If you haven’t been challenged by the LSAT reading comprehension section yet, you’re either an amazing reader (congratulations!) or you haven’t started your LSAT reading practice! Many students feel reading comprehension is their hardest section on the LSAT. Why? Mainly for its difficult vocabulary, complex sentence structure, and high-level subject matter. So, one of the best ways to prepare for this section is to get used to reading challenging material. The more comfortable you are understanding upper-level writing, the smoother you’ll be able to read on the LSAT.
LSAT Reading Practice: Legal Philosophers
Reading the work of legal philosophers is a great way to increase your reading proficiency and get your LSAT reading practice done. You’ll be reading at the same level or higher in reading comprehension passages. Plus, you’ll be preparing yourself for the ideas you’ll encounter in law school.
Aristotle is a great philosopher to begin with because he is considered the father of logic. He is a major figure in Western thought and contributed to not only logic, but:
Take note that you’d be reading high-level ideas translated from Classical Greek if you choose to tackle this. If you go into it understanding that you’re building your stamina as far as reading and comprehending “thick” material, recognize that it is difficult material that may pose a challenge to you, and you’re patient with yourself — you should perform better.
St. Thomas Aquinas
St. Thomas Aquinas is another major figure of philosophy. He was a Catholic priest and a leader on the concept of natural law, which claims that there are rights and values inherent in being human. Naturally, as a priest, he wrote mostly on God and mankind’s relationship to God. He was also a major thinker on ethics.
His writings are important to you because natural law theory is a way legal thinkers can create and interpret civil laws. For example, in the U.S., “The U.S. Declaration of Independence states that it has become necessary for the people of the United States to assume ‘the separate and equal station to which the Laws of Nature and of Nature’s God entitle them’.”
In the past, “when the Roman jurists were looking for legal concepts that could apply throughout the Roman empire, they turned to the philosophy of natural law precisely because it proposed that certain ethical laws are ‘natural’ rather than ‘conventional’; that is, they apply equally to all human beings, regardless of the conventions, customs, or beliefs of their particular society. These natural laws for all human behavior thus could serve as a basis for judging the actions of people throughout the Roman empire.”
Finally, people consider Aquinas’ writing, The Summa Theologica, to be his greatest work. “It is the fullest presentation of his views.” If you’re ready to dive into some classic philosophical writing, you can read the Summa here.
(This reading is also a useful discussion on legal positivism vs. natural law theory.)
Thomas Hobbes has been praised for how his writing is still relevant today. In short, “for Hobbes, the only way for man to lift himself out of his natural state of fear and violence was to give up his freedom and make a social contract with others to accept a central authority.”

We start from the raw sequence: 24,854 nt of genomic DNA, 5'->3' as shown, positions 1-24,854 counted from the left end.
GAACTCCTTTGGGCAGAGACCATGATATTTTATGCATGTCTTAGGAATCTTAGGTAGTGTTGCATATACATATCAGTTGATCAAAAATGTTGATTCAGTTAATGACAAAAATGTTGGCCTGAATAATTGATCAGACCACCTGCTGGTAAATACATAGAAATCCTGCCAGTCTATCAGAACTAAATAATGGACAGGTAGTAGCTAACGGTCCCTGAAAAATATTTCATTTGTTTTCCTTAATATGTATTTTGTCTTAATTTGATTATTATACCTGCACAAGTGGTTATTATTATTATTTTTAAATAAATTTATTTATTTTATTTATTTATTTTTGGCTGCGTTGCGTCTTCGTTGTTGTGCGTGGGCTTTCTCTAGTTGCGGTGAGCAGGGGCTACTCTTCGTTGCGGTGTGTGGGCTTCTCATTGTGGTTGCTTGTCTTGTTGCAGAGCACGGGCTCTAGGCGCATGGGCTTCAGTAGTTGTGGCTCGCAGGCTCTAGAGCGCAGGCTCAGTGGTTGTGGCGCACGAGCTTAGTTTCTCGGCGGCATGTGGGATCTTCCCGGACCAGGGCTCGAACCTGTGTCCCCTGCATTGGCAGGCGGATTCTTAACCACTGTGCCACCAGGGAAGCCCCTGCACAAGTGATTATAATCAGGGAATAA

You can read his major work, Leviathan, here! Interestingly, Hobbes based his writing in Leviathan on a series of indisputable steps, like he observed in geometry. This closely relates to reaching a conclusion on the LSAT through a logical chain.
Our next philosopher worth reading, John Locke, is considered one ofthe founders of liberal political philosophy. Locke’s philosophical ideas center around the premise that human beings are independent and responsible for their own survival. However, the world is also an insecure place where people’s rights are usually under threat. So, for protection, people bind together through government. But to respect individuals’ liberty, government should not impede on individual rights.
At the same time, people have a duty to respect each other and shouldn’t ignore this duty. “A liberal system such as ours enshrines individual rights, but its health depends upon people exercising those rights responsibly. It depends on people taking seriously their duty to respect the rights of others.”
To explore these ideas in depth, read John Locke’s Second Treatise on Government.
Finally, Ronald Dworkin is a modern-day legal philosopher who some consider to be “The Most Important Legal Philosopher of Our Time.” He pointedly compared judging in the legal system to writing a chapter in a chain novel. If several writers have written chapters before you, you can’t suddenly write whatever you’d like. Your contribution has to at least reference what came before. But at the same time, you have some freedom because it’s a new chapter. You don’t have to repeat exactly what came before. You should interpret it.
That’s how Ronald Dworkin thought of complicated modern issues like whether states should recognize same-sex marriages. His philosophical writings helped clarify the issue of legal precedents. You can buy his books on Amazon, or read his book Laws of Empire here.
Remember to Read Consistently!
Now that you’re more familiar with these five legal philosophers, the next step is to read regularly and actively improve your vocabulary. If you keep this LSAT reading practice up, you should find your practice scores increasing in no time!
Do you know any other great legal philosophers that we should take a look at? Comment below!